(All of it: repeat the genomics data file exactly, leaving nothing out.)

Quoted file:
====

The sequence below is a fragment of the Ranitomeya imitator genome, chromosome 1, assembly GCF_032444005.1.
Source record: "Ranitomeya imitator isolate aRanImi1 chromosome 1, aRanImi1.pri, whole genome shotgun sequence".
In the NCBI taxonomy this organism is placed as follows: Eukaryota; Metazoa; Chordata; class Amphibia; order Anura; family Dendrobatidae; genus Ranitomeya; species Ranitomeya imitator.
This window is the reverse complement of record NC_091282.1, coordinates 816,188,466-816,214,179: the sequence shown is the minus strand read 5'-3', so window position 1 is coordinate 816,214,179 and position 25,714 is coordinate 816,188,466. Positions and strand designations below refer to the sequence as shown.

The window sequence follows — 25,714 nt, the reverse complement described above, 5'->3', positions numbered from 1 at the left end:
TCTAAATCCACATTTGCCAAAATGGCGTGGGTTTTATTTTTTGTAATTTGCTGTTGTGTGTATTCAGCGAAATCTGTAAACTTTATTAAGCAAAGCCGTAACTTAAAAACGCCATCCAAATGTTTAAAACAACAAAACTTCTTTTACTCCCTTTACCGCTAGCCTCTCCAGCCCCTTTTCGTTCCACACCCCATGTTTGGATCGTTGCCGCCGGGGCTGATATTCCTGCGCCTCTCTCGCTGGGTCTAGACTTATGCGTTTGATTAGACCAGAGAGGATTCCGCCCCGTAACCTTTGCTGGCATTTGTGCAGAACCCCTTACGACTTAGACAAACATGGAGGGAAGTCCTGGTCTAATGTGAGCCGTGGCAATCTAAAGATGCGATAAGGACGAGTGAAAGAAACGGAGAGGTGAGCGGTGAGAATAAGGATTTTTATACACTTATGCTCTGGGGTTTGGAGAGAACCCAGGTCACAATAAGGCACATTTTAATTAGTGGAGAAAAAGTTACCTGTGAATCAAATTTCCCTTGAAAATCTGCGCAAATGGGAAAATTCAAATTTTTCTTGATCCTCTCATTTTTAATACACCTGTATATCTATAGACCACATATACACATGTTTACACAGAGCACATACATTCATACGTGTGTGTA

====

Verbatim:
The sequence below is a fragment of the Ranitomeya imitator genome, chromosome 1, assembly GCF_032444005.1.
Source record: "Ranitomeya imitator isolate aRanImi1 chromosome 1, aRanImi1.pri, whole genome shotgun sequence".
In the NCBI taxonomy this organism is placed as follows: Eukaryota; Metazoa; Chordata; class Amphibia; order Anura; family Dendrobatidae; genus Ranitomeya; species Ranitomeya imitator.
This window is the reverse complement of record NC_091282.1, coordinates 816,188,466-816,214,179: the sequence shown is the minus strand read 5'-3', so window position 1 is coordinate 816,214,179 and position 25,714 is coordinate 816,188,466. Positions and strand designations below refer to the sequence as shown.

The window sequence follows — 25,714 nt, the reverse complement described above, 5'->3', positions numbered from 1 at the left end:
TCTAAATCCACATTTGCCAAAATGGCGTGGGTTTTATTTTTTGTAATTTGCTGTTGTGTGTATTCAGCGAAATCTGTAAACTTTATTAAGCAAAGCCGTAACTTAAAAACGCCATCCAAATGTTTAAAACAACAAAACTTCTTTTACTCCCTTTACCGCTAGCCTCTCCAGCCCCTTTTCGTTCCACACCCCATGTTTGGATCGTTGCCGCCGGGGCTGATATTCCTGCGCCTCTCTCGCTGGGTCTAGACTTATGCGTTTGATTAGACCAGAGAGGATTCCGCCCCGTAACCTTTGCTGGCATTTGTGCAGAACCCCTTACGACTTAGACAAACATGGAGGGAAGTCCTGGTCTAATGTGAGCCGTGGCAATCTAAAGATGCGATAAGGACGAGTGAAAGAAACGGAGAGGTGAGCGGTGAGAATAAGGATTTTTATACACTTATGCTCTGGGGTTTGGAGAGAACCCAGGTCACAATAAGGCACATTTTAATTAGTGGAGAAAAAGTTACCTGTGAATCAAATTTCCCTTGAAAATCTGCGCAAATGGGAAAATTCAAATTTTTCTTGATCCTCTCATTTTTAATACACCTGTATATCTATAGACCACATATACACATGTTTACACAGAGCACATACATTCATACGTGTGTGTA